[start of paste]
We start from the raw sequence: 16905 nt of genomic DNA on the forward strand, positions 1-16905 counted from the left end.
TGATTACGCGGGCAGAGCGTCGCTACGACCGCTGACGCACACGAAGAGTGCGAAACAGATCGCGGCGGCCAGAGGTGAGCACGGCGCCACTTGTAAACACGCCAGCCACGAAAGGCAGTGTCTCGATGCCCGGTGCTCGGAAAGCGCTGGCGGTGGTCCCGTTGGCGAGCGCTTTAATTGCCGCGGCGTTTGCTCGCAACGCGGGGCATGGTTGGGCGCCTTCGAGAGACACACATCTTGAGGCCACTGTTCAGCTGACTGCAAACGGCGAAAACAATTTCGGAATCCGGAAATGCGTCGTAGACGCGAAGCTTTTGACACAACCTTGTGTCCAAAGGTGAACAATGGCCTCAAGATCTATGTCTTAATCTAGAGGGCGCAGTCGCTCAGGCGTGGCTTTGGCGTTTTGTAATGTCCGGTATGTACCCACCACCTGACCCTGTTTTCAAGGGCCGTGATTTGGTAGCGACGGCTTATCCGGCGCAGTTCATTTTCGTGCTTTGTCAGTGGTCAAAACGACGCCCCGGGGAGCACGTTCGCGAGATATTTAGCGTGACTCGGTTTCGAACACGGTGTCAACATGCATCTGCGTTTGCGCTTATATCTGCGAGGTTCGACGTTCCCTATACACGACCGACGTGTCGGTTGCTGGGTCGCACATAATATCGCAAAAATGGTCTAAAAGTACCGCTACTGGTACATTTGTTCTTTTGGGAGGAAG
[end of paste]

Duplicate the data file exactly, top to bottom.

We start from the raw sequence: 16905 nt of genomic DNA on the forward strand, positions 1-16905 counted from the left end.
TGATTACGCGGGCAGAGCGTCGCTACGACCGCTGACGCACACGAAGAGTGCGAAACAGATCGCGGCGGCCAGAGGTGAGCACGGCGCCACTTGTAAACACGCCAGCCACGAAAGGCAGTGTCTCGATGCCCGGTGCTCGGAAAGCGCTGGCGGTGGTCCCGTTGGCGAGCGCTTTAATTGCCGCGGCGTTTGCTCGCAACGCGGGGCATGGTTGGGCGCCTTCGAGAGACACACATCTTGAGGCCACTGTTCAGCTGACTGCAAACGGCGAAAACAATTTCGGAATCCGGAAATGCGTCGTAGACGCGAAGCTTTTGACACAACCTTGTGTCCAAAGGTGAACAATGGCCTCAAGATCTATGTCTTAATCTAGAGGGCGCAGTCGCTCAGGCGTGGCTTTGGCGTTTTGTAATGTCCGGTATGTACCCACCACCTGACCCTGTTTTCAAGGGCCGTGATTTGGTAGCGACGGCTTATCCGGCGCAGTTCATTTTCGTGCTTTGTCAGTGGTCAAAACGACGCCCCGGGGAGCACGTTCGCGAGATATTTAGCGTGACTCGGTTTCGAACACGGTGTCAACATGCATCTGCGTTTGCGCTTATATCTGCGAGGTTCGACGTTCCCTATACACGACCGACGTGTCGGTTGCTGGGTCGCACATAATATCGCAAAAATGGTCTAAAAGTACCGCTACTGGTACATTTGTTCTTTTGGGAGGAAG